Recently the Uniting Aboriginal and Islander Congress (UAICC) welcomed them as a “Faith Community” but they are not sure how they are going to continue to explore that. Again, you can see self-determination at work here.
Rose: We have always had faith and we've always been a faith community because we had faith before anyone came here and told us about God. We believed in the Creator, lived by creator's laws. You know our dreaming and our story and all the rules for living - it's all Biblical.
Rose: I think we Ngarrindjeri have a real gift of hospitality. I think we also have a great system of community and structure. We've always had that and then somebody took it away and said “No we are going to do it this way.”
So we sort of fell into that way of thinking but now we're saying “You know what? That way doesn't work for us! Why aren’t we doing what we always did?”
So almost organically we've ended up back at caring for country. That is how we make some of our dollars now. Caring for country, mentoring, hosting groups, housing people for the weekend and looking after them - hospitality. So we are doing what we've always done.
Part of what this looks like is the community buying an old school building and some housing to host groups and events.
They have also taken in members of the Stolen Generation who have not reconnected with their families. Part of offering a welcome is the offer of a safe place to learn and ask questions. Many tourists and groups end up visiting Raukkan. Some book a tour.
Rose: So many people have been fed the wrong information. When we run tours down here there's so many people that say “Oh we never heard it like that before!” “We didn't know that!” We're used to it. We used to think that surely they! They must have known… but the more we hear the more we realise that they didn't know.
Sean: And I think with the tourism stuff it's not just an educational process for non-Aboriginal people. It is an education for us too because we've always felt like people knew and ignored the truth.
Sean and Rose’s views on treaty are nuanced. They can see the benefits of some sort of “agreement”. (The Uluru Statement from the heart called for “a process of agreement-making” and does not use the word treaty itself).
Sean: I struggle with the context and the word ‘treaty’. It's the Western framework. I believe that we could create a new foundation of treaty with a different context, a different meaning of how we can work and live together. Before colonisation we had the Tendi, Ngarrindjeri Government and Yanurumi (Dialogue) and we would sit down together and that's where those agreements would be made.
Rose: If we're going to get to talk treaty there's got to be real talk. You know the “truth stuff”. Let's stop the lies! It's got to stop and we've got to stop talking about “helping the indigenous” No! Let's talk to the indigenous. Let's have a relationship and see how we can do things together.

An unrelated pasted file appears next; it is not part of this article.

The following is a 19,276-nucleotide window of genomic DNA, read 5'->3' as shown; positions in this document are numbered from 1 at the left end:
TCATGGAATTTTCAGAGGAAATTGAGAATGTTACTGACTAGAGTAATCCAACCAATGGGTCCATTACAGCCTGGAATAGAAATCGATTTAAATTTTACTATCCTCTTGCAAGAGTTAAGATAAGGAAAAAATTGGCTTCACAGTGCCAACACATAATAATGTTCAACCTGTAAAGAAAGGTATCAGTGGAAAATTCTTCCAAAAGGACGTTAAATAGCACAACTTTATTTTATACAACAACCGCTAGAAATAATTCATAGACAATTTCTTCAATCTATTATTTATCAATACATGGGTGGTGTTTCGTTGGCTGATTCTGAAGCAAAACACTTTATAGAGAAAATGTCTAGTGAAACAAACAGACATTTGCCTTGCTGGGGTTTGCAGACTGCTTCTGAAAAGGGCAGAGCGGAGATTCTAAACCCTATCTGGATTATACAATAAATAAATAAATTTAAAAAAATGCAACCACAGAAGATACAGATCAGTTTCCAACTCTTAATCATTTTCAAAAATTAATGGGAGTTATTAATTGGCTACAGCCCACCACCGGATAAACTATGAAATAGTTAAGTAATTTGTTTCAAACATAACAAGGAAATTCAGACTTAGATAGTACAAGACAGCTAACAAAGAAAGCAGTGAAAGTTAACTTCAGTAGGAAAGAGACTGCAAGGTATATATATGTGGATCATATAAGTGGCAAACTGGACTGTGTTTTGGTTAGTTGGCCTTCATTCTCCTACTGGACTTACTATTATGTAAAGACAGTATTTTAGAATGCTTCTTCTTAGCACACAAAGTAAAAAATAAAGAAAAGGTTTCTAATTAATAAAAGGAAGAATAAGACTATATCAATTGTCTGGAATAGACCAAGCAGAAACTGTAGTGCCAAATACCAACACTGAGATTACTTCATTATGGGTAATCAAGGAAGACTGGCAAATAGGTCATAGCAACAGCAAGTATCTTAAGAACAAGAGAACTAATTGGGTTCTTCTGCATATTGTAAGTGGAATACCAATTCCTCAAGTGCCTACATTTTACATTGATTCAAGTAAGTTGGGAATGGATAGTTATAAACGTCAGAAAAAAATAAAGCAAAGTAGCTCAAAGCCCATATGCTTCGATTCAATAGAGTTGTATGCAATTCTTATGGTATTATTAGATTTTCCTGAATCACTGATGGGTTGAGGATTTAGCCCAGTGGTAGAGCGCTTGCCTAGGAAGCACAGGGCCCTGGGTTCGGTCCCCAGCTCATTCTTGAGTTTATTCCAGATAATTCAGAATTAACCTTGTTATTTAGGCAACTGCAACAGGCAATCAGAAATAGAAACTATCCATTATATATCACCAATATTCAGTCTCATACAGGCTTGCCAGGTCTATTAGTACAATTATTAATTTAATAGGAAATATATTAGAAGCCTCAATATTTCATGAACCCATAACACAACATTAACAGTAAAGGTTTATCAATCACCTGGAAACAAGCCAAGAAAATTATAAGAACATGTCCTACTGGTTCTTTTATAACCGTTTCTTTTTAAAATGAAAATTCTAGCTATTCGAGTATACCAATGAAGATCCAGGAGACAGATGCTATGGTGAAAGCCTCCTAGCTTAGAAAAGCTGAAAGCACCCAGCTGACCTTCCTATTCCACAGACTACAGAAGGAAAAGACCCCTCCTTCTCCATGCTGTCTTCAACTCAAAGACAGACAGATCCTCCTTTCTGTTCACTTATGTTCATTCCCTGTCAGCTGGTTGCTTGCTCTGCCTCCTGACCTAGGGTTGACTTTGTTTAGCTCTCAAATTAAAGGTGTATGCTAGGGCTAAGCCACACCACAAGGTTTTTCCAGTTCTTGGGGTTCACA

The treaty might work if it was our voices and our ideas… but we can't do treaty Western cultural way. I think that's where it falls down all the time . It's hard to think both ways. It's tiring!
We don't want treaty for treaty’s sake. We want treaty because it's the right thing to do. The right thing for community.
Sean: I believe that the NAIDOC Theme - Voice Treaty Truth was put in that order for a reason because without a voice in parliament and without a voice in society there'll be no treaty and without a treaty there'll be no truth.
Rose: If the idea is we're working towards treaty then there's got to be the voice, there's got to be the truth. And then that will lead to treaty. But that also means that we Ngarrindjeri are standing up and being able to use our voices again.
Rose: We will look towards a future where we can do things together. Really together - not as white Australians and Indigenous but as one. To do that I think we've got to learn each other's language and understand each other's ways. Then we can work out how best to work together.
If we were to have a treaty with the State or Federal government it needs to reflect Ngarrindjeri needs along with other mobs and what's going to benefit future generations. Treaties in the past and around the world have shown us that they are often broken. They are always seen in a Western way of looking at treaties. There's not one treaty that I know of that's an Indigenous treaty.
The information presented here remains the intellectual and cultural property of Rosemary Rigney and Sean Weetra and may not be reproduced without their consent.